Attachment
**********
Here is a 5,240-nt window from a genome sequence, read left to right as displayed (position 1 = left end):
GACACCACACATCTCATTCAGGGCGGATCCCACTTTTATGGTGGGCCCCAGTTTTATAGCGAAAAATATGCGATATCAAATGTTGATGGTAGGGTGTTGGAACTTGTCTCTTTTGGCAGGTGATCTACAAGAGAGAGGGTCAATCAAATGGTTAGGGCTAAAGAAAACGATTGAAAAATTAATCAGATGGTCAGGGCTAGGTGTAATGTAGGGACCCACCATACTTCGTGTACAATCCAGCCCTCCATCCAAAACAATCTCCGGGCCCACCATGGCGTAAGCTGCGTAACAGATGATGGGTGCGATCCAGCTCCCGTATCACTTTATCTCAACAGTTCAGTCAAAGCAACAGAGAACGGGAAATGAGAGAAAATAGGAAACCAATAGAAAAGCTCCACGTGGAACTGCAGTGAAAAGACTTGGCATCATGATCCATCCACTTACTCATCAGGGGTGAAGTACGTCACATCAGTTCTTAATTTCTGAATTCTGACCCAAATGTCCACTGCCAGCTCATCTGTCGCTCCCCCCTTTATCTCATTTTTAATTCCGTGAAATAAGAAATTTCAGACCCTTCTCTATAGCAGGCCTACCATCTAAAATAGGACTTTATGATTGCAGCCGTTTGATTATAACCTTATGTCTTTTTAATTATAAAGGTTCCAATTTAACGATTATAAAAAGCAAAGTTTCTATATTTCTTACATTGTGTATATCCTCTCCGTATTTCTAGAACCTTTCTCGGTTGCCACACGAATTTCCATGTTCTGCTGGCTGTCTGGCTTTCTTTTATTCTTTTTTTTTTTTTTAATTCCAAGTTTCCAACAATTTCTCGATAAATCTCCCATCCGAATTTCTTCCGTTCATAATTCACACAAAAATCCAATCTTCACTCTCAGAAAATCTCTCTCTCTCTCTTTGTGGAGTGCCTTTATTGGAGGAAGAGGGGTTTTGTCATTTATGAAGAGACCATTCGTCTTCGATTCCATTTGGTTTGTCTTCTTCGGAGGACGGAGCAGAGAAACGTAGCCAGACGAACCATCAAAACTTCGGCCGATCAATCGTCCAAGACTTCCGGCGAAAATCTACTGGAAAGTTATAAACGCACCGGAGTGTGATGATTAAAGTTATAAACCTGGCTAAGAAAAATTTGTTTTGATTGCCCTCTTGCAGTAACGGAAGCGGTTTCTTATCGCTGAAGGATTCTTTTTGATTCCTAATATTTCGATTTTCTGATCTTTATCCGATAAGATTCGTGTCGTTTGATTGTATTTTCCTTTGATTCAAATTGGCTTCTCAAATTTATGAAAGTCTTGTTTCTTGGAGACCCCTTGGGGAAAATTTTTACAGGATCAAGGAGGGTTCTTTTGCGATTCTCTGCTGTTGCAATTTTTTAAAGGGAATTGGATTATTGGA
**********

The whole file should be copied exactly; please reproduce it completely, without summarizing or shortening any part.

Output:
Here is a 5,240-nt window from a genome sequence, read left to right as displayed (position 1 = left end):
GACACCACACATCTCATTCAGGGCGGATCCCACTTTTATGGTGGGCCCCAGTTTTATAGCGAAAAATATGCGATATCAAATGTTGATGGTAGGGTGTTGGAACTTGTCTCTTTTGGCAGGTGATCTACAAGAGAGAGGGTCAATCAAATGGTTAGGGCTAAAGAAAACGATTGAAAAATTAATCAGATGGTCAGGGCTAGGTGTAATGTAGGGACCCACCATACTTCGTGTACAATCCAGCCCTCCATCCAAAACAATCTCCGGGCCCACCATGGCGTAAGCTGCGTAACAGATGATGGGTGCGATCCAGCTCCCGTATCACTTTATCTCAACAGTTCAGTCAAAGCAACAGAGAACGGGAAATGAGAGAAAATAGGAAACCAATAGAAAAGCTCCACGTGGAACTGCAGTGAAAAGACTTGGCATCATGATCCATCCACTTACTCATCAGGGGTGAAGTACGTCACATCAGTTCTTAATTTCTGAATTCTGACCCAAATGTCCACTGCCAGCTCATCTGTCGCTCCCCCCTTTATCTCATTTTTAATTCCGTGAAATAAGAAATTTCAGACCCTTCTCTATAGCAGGCCTACCATCTAAAATAGGACTTTATGATTGCAGCCGTTTGATTATAACCTTATGTCTTTTTAATTATAAAGGTTCCAATTTAACGATTATAAAAAGCAAAGTTTCTATATTTCTTACATTGTGTATATCCTCTCCGTATTTCTAGAACCTTTCTCGGTTGCCACACGAATTTCCATGTTCTGCTGGCTGTCTGGCTTTCTTTTATTCTTTTTTTTTTTTTTAATTCCAAGTTTCCAACAATTTCTCGATAAATCTCCCATCCGAATTTCTTCCGTTCATAATTCACACAAAAATCCAATCTTCACTCTCAGAAAATCTCTCTCTCTCTCTTTGTGGAGTGCCTTTATTGGAGGAAGAGGGGTTTTGTCATTTATGAAGAGACCATTCGTCTTCGATTCCATTTGGTTTGTCTTCTTCGGAGGACGGAGCAGAGAAACGTAGCCAGACGAACCATCAAAACTTCGGCCGATCAATCGTCCAAGACTTCCGGCGAAAATCTACTGGAAAGTTATAAACGCACCGGAGTGTGATGATTAAAGTTATAAACCTGGCTAAGAAAAATTTGTTTTGATTGCCCTCTTGCAGTAACGGAAGCGGTTTCTTATCGCTGAAGGATTCTTTTTGATTCCTAATATTTCGATTTTCTGATCTTTATCCGATAAGATTCGTGTCGTTTGATTGTATTTTCCTTTGATTCAAATTGGCTTCTCAAATTTATGAAAGTCTTGTTTCTTGGAGACCCCTTGGGGAAAATTTTTACAGGATCAAGGAGGGTTCTTTTGCGATTCTCTGCTGTTGCAATTTTTTAAAGGGAATTGGATTATTGGA